By Ajai Chopra
The U.K. economy has been flat for nearly two years. This stagnation has left output per capita a staggering 14 percent below its precrisis trend and 6 percent below its pre-crisis level.
Weak growth has kept unemployment high at 8.1 percent, with youth unemployment an alarming 22 percent.
The effects of a persistently weak economy and high long-term unemployment can reverberate through a country’s economy long into the future—commonly referred to by economists as hysteresis.
Our analysis of such hysteresis effects shows that the large and sustained output gap, the difference between what an economy could produce and what it is producing, raises the danger that a downturn reduces the economy’s productive capacity and permanently depresses potential GDP.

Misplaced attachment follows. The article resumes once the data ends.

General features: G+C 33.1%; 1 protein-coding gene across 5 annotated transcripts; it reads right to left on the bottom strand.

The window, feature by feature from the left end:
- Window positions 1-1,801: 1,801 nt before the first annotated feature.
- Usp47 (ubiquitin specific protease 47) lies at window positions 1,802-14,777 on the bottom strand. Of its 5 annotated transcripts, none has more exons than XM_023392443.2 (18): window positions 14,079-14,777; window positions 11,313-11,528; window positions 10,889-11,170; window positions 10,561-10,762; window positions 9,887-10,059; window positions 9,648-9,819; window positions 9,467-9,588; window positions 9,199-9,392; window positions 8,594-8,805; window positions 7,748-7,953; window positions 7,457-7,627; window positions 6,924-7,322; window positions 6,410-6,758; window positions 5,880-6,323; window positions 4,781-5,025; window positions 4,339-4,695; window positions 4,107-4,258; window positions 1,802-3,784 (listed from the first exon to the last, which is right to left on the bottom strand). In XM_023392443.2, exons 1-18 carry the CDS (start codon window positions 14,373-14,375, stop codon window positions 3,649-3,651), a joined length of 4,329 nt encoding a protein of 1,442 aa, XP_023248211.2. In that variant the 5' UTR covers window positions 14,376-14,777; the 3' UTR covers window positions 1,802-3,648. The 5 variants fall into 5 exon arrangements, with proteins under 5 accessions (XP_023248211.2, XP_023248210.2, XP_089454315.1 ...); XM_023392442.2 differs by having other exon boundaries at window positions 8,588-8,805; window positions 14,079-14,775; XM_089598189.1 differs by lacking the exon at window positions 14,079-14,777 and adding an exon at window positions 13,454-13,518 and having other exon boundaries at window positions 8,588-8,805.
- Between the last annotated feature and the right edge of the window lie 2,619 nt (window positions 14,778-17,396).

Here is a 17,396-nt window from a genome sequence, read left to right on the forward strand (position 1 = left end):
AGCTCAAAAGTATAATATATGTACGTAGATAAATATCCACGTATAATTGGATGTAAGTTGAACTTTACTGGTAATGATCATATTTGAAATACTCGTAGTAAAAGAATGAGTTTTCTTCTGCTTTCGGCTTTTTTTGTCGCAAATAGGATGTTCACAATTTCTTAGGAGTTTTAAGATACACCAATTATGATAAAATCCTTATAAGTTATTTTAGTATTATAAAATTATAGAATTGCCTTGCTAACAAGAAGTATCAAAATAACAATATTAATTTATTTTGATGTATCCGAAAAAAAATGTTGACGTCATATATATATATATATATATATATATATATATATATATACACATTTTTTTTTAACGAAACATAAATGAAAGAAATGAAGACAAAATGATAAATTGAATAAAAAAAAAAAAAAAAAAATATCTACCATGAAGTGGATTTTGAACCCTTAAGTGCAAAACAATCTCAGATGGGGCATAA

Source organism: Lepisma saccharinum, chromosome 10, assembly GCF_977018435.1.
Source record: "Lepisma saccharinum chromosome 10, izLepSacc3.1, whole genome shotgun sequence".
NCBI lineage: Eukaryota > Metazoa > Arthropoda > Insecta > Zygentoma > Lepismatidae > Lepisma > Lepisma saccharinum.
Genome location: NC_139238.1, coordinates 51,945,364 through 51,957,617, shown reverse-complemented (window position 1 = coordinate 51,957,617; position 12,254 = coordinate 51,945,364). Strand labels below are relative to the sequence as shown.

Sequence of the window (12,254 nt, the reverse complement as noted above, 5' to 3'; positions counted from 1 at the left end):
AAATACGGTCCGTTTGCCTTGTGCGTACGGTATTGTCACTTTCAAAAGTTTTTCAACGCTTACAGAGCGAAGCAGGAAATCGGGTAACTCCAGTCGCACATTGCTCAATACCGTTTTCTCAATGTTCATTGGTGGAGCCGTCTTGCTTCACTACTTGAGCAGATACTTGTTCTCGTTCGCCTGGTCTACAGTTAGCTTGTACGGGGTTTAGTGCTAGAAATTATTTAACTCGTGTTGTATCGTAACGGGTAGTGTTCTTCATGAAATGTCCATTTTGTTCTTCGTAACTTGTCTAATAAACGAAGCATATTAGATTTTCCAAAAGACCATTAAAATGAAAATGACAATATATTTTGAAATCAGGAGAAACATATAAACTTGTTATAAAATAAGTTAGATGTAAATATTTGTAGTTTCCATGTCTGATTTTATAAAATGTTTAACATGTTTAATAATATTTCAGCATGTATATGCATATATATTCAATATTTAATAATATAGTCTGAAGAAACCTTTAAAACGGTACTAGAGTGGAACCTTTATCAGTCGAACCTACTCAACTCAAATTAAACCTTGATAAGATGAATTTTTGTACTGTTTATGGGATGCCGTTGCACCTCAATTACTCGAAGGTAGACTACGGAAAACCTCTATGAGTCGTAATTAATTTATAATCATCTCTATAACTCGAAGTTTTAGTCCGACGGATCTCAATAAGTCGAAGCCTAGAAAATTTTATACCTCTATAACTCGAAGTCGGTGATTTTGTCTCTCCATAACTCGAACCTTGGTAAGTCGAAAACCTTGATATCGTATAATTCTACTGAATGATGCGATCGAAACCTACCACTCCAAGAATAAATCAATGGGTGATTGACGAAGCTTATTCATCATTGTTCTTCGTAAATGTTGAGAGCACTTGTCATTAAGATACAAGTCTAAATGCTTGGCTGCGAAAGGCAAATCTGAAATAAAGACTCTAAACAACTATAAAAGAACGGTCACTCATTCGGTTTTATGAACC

Filed under: Advanced Economies, Economic Crisis, Economic research, Employment, Europe, Fiscal policy, Fiscal Stimulus, growth, IMF, International Monetary Fund, Public debt | Tagged: bank funding, Bank of England, banks, borrowing costs, collateral, credit, crisis, deficits, demand, Economics, financial stability, GDP, government, gross domestic product, haricuts, hysteresis, idle capital, IMF, infrastructure, interest rates, International Monetary Fund, investment, liquidity, monetary policy, new technologies, output, output gap, policymakers, private sector, public debt, public sector, quantitative easing, risks, stagnation, U.K., unemployment, United Kingdom, yield curve | 6 Comments »